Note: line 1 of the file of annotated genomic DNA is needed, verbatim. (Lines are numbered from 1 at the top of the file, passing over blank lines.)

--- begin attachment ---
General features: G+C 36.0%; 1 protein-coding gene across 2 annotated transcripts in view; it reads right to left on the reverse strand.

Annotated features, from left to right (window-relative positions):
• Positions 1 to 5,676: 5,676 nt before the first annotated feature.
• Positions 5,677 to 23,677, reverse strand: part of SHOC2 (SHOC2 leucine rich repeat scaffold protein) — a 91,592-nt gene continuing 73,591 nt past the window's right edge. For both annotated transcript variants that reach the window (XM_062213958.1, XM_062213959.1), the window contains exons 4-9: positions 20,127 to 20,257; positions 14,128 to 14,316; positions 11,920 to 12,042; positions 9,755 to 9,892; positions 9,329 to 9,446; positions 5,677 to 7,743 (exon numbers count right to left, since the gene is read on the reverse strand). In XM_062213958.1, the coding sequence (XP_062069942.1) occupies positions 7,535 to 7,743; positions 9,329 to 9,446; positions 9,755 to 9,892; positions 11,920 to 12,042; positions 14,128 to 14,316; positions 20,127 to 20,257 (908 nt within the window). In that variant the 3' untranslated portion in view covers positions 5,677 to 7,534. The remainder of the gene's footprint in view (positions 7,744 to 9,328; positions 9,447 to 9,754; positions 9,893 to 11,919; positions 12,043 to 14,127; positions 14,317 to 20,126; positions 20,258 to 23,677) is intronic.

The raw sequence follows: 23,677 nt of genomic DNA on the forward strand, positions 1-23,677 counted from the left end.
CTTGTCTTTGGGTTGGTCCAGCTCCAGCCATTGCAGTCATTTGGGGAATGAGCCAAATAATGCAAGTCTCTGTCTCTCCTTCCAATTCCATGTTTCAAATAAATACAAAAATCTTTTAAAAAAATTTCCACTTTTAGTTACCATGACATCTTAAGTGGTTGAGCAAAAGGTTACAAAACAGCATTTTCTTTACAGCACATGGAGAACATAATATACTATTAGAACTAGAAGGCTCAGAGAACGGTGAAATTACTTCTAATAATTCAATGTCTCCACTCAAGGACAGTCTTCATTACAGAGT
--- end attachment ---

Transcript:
General features: G+C 36.0%; 1 protein-coding gene across 2 annotated transcripts in view; it reads right to left on the reverse strand.